Act III swims along, and we get a partial standing ovation. Mae and Daddy gesture to the light booth to acknowledge their efforts for making the show work. The curtain closes, and we say our mutual congrats. The cast presents Brick with a joke book backstage. During his big Act II monologue, he admits to the closeness of his friendship with Skipper. He mentions how they used to hug, how they would reach across the space between hotel beds to shake hands goodnight, and he says "maybe one or two times, we --" before Daddy cuts him off. Mama and Maggie started a notebook of what he may have been about to say, and cast filled it with filthy innuendo. Thats our gift to him.
In our dressing rooms, we start to disassemble the roles, and trade notes on new projects. Brick is working in Waiting for Godot. Mama will direct 'Night, Mother. I never learn if Mae got a part in Fourth Grade Nothing. Me, I 'm gonna make mini-comics, go back to the gym, and make that painting to fill the living room wall. I've cleared out space in the garage to paint, and my wife bought me a swank easel last year to get me started.
But before we leave, we have to strike the set. It doesn't take long at all. Maybe 90 minutes, and the majority of that is taking apart the set walls. The crew hand out drills with screwdriver attachments, size up the abilities of the cast volunteers, and point us to appropriate jobs. I move 12-foot styrofoam columns, which I learn came from a movie set. I help to take apart doorways and remove brick facades, separate the columns from their bracings, take apart wall molding, and move pipe weights out of the canvas drop behind the stage.
I've got the Super Bowl on TiFaux, and some pals are coming over tonight to watch. They won't start the game til I get home, and when I see that it's 7 p.m., I have to go. Luckily, we're essentially through. The next play stage construction will start soon. I thank the designers for letting me help, and they thank me for staying. That's when I notice I'm the only actor left. The set designer tells me about the season-ending comedy play coming up; his friend wrote it and it sounds good. The stage manager asks me to come back for more shows, and I tell her the comedy sound like my next best bet. We hug goodbye, I run backstage to get my stuff, and run out the door to get to my car, drive the hour home, and start the game with Your Sis and pals. I got beer, snacks galore, last-performance notes to share, and a a full evening of TV. It's a good ending to the day, a good ending to the play.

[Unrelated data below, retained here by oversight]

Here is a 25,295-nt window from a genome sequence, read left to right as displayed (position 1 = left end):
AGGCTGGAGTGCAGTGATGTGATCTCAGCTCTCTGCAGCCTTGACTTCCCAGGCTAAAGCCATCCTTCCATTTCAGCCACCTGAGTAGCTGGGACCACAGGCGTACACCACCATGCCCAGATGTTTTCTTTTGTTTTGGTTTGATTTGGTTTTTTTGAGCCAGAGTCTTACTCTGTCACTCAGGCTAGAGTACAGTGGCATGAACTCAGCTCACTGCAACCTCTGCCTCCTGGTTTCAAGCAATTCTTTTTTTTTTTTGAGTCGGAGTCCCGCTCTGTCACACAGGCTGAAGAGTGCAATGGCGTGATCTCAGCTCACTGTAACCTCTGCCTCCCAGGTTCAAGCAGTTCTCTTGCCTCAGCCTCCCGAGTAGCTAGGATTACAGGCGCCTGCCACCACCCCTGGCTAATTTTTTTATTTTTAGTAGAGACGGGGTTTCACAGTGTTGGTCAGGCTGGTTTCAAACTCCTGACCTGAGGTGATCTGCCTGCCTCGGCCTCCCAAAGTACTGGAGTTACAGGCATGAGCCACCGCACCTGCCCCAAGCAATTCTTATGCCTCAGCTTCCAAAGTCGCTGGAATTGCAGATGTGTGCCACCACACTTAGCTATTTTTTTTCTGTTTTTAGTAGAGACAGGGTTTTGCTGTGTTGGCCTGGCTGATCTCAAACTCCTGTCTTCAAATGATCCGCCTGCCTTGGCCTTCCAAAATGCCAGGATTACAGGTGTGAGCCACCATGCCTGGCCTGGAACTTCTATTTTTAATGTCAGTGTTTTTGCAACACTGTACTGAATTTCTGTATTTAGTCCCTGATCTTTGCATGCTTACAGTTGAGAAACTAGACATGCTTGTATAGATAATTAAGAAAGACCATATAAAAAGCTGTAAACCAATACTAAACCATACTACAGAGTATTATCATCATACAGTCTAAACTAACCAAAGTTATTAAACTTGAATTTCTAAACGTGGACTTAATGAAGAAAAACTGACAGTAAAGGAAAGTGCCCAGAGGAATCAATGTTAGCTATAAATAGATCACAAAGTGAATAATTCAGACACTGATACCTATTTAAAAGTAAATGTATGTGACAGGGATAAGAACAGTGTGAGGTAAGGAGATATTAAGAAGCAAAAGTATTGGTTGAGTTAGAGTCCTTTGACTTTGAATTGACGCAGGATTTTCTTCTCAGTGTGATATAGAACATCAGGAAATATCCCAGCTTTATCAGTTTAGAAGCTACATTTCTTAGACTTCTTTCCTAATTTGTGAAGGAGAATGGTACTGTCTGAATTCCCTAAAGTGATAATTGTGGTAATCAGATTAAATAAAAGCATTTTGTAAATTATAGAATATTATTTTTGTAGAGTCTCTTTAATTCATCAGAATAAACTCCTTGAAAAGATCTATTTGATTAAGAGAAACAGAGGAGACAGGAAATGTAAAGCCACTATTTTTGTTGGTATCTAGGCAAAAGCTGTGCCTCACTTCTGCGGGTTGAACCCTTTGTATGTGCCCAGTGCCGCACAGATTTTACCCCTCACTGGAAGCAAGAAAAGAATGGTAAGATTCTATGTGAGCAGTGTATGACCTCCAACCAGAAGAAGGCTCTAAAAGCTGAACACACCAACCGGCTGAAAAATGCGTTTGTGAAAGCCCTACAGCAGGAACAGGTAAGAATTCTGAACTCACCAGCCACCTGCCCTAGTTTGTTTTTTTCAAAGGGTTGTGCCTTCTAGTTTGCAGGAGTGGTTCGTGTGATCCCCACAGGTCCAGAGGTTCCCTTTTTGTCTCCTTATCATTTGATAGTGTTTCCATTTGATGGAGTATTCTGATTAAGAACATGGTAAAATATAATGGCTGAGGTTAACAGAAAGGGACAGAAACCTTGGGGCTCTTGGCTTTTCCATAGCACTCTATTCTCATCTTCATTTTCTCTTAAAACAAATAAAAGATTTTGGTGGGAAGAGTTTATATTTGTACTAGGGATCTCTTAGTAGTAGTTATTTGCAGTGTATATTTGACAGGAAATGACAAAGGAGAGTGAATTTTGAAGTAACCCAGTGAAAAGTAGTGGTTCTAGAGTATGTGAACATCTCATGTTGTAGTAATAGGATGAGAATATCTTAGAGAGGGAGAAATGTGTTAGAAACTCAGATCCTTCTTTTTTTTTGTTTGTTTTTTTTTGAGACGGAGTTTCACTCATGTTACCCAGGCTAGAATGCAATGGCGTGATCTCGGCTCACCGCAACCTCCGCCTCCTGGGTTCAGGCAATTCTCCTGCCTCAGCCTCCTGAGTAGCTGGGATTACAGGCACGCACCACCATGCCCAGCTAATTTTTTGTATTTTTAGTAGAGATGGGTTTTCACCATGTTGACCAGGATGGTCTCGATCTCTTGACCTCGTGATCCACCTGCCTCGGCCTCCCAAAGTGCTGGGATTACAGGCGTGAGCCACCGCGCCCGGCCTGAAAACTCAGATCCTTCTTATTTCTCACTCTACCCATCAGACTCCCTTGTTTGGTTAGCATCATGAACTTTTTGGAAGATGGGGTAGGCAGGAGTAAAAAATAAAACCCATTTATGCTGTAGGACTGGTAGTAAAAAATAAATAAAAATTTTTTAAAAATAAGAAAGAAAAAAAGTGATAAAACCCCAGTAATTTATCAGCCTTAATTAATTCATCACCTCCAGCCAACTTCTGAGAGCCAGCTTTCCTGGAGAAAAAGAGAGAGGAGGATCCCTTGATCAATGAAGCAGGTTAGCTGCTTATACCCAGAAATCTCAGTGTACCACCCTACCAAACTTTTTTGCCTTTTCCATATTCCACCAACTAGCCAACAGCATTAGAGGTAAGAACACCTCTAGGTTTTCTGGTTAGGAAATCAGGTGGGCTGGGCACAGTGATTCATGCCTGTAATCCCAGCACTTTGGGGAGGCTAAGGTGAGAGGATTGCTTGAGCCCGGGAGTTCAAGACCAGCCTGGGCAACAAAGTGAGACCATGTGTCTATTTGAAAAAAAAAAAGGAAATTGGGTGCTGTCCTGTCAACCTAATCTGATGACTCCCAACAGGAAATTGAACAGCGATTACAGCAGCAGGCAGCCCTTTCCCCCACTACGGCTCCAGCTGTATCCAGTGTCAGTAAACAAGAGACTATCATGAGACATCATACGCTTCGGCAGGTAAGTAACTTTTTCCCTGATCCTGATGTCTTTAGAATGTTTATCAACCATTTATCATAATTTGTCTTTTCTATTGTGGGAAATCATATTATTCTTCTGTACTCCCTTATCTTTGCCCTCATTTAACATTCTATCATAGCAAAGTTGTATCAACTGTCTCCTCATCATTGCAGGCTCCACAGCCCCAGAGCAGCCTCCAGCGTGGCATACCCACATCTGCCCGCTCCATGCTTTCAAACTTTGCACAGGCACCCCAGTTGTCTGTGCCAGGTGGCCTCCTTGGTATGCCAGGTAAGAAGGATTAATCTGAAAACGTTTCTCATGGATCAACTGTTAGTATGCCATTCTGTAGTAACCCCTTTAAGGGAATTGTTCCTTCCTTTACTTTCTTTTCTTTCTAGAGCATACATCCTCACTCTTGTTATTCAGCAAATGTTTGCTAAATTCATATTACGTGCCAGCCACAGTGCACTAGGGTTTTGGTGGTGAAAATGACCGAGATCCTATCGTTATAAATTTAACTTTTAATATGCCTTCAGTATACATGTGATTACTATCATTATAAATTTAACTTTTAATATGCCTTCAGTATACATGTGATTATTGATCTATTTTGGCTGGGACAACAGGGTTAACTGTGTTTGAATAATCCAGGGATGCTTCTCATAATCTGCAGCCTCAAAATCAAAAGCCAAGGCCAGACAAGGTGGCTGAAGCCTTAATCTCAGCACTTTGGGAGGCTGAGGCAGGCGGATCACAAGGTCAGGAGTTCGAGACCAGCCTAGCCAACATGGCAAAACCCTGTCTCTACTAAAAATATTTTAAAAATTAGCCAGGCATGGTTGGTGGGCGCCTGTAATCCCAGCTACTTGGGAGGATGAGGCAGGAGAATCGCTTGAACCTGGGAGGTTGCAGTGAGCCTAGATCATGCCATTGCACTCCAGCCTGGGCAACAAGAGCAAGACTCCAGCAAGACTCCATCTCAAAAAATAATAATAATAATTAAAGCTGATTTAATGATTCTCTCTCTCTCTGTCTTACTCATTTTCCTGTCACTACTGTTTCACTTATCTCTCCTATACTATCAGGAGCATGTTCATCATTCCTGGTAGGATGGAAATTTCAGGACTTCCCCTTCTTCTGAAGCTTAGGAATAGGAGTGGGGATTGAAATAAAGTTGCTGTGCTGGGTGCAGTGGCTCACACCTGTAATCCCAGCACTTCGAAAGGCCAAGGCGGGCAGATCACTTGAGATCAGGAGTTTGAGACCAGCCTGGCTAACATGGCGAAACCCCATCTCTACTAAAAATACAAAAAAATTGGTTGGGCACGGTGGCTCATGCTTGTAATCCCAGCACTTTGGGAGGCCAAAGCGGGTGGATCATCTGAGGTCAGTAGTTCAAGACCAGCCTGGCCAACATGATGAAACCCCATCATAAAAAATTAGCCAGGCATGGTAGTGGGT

And to this journal, I suppose.
Day One: Reading It Through
Day Two: Act Two
Day Three: Reading Act Two
Day Four: Talking It Through
Day Five: Blocking Act Two
Day Six: Act Two Redux
Day Seven: Reading Act Three
Day Eight: The Da Gooper Code
Day Nine: The Laying On of Hands
Day Ten: Pictures and Pages
Day Eleven: Onstage
Day Twelve: Memory
Day Thirteen: The Quickie
Day Fourteen: The Lines
Day Fifteen: Act III Anxiety
Day Sixteen: Let's Just Get It Right
Day Seventeen: Molding the Gooper
Day Eighteen: Goopercalypse
Day Nineteen: There Is Not A Doctor In The House
Day Twenty: Back to Words
Day Twenty-One: Getting Technical
Day Twenty-Two: We're Ready When You Are
Day Twenty-Three: Socks
Day Twenty-Four: Our First Audience
Day Twenty-Five: Calamity
Day Twenty-Six: Opening Night
Day Twenty-Seven: Second Night
Day Twenty-Eight: The Show You Saw
Day Twenty-Nine: Brush-Up
Day Thirty: Back to Work
Day Thirty-One: A Spreading Plague
Day Thirty-Two: Cast Party
Day Thirty-Three: The Cast Gift
Day Thirty-Four: Slapstick
Day Thirty-Five: Dinner and A Show